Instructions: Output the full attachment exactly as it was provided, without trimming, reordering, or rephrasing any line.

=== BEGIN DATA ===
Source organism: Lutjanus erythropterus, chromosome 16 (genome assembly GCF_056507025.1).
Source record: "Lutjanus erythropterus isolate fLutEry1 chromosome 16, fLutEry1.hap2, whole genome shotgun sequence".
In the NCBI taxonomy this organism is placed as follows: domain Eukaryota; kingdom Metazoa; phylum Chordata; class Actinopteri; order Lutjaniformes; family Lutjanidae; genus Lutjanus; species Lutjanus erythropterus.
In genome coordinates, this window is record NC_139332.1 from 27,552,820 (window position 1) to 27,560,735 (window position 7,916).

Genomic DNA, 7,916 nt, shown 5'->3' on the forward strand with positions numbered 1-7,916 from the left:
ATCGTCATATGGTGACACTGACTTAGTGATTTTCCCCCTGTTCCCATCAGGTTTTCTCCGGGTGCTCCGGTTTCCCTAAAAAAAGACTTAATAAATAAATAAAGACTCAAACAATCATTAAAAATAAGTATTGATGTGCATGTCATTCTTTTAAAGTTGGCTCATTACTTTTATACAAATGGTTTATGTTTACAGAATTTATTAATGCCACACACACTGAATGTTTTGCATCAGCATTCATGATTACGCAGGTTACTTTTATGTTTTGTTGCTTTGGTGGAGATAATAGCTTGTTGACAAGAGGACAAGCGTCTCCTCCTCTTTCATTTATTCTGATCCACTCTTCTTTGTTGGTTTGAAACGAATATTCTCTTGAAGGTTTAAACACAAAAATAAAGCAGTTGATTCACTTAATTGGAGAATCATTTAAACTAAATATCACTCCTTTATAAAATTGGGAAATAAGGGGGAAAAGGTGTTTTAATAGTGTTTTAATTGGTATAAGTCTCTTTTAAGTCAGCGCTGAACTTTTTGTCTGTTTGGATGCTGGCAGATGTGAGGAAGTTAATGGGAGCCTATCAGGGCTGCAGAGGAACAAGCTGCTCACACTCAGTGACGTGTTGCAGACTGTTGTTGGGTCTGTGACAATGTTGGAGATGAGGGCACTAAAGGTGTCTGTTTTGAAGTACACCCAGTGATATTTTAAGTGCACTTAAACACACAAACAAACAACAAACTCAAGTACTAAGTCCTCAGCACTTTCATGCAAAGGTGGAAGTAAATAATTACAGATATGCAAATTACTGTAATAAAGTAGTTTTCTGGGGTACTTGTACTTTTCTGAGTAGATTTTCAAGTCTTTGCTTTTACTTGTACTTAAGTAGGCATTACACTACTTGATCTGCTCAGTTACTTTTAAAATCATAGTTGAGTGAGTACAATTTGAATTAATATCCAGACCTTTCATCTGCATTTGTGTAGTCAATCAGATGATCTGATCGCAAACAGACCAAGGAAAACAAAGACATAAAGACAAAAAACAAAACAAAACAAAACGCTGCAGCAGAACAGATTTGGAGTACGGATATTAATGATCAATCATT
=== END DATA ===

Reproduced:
Source organism: Lutjanus erythropterus, chromosome 16 (genome assembly GCF_056507025.1).
Source record: "Lutjanus erythropterus isolate fLutEry1 chromosome 16, fLutEry1.hap2, whole genome shotgun sequence".
In the NCBI taxonomy this organism is placed as follows: domain Eukaryota; kingdom Metazoa; phylum Chordata; class Actinopteri; order Lutjaniformes; family Lutjanidae; genus Lutjanus; species Lutjanus erythropterus.
In genome coordinates, this window is record NC_139332.1 from 27,552,820 (window position 1) to 27,560,735 (window position 7,916).

Genomic DNA, 7,916 nt, shown 5'->3' on the forward strand with positions numbered 1-7,916 from the left:
ATCGTCATATGGTGACACTGACTTAGTGATTTTCCCCCTGTTCCCATCAGGTTTTCTCCGGGTGCTCCGGTTTCCCTAAAAAAAGACTTAATAAATAAATAAAGACTCAAACAATCATTAAAAATAAGTATTGATGTGCATGTCATTCTTTTAAAGTTGGCTCATTACTTTTATACAAATGGTTTATGTTTACAGAATTTATTAATGCCACACACACTGAATGTTTTGCATCAGCATTCATGATTACGCAGGTTACTTTTATGTTTTGTTGCTTTGGTGGAGATAATAGCTTGTTGACAAGAGGACAAGCGTCTCCTCCTCTTTCATTTATTCTGATCCACTCTTCTTTGTTGGTTTGAAACGAATATTCTCTTGAAGGTTTAAACACAAAAATAAAGCAGTTGATTCACTTAATTGGAGAATCATTTAAACTAAATATCACTCCTTTATAAAATTGGGAAATAAGGGGGAAAAGGTGTTTTAATAGTGTTTTAATTGGTATAAGTCTCTTTTAAGTCAGCGCTGAACTTTTTGTCTGTTTGGATGCTGGCAGATGTGAGGAAGTTAATGGGAGCCTATCAGGGCTGCAGAGGAACAAGCTGCTCACACTCAGTGACGTGTTGCAGACTGTTGTTGGGTCTGTGACAATGTTGGAGATGAGGGCACTAAAGGTGTCTGTTTTGAAGTACACCCAGTGATATTTTAAGTGCACTTAAACACACAAACAAACAACAAACTCAAGTACTAAGTCCTCAGCACTTTCATGCAAAGGTGGAAGTAAATAATTACAGATATGCAAATTACTGTAATAAAGTAGTTTTCTGGGGTACTTGTACTTTTCTGAGTAGATTTTCAAGTCTTTGCTTTTACTTGTACTTAAGTAGGCATTACACTACTTGATCTGCTCAGTTACTTTTAAAATCATAGTTGAGTGAGTACAATTTGAATTAATATCCAGACCTTTCATCTGCATTTGTGTAGTCAATCAGATGATCTGATCGCAAACAGACCAAGGAAAACAAAGACATAAAGACAAAAAACAAAACAAAACAAAACGCTGCAGCAGAACAGATTTGGAGTACGGATATTAATGATCAATCATT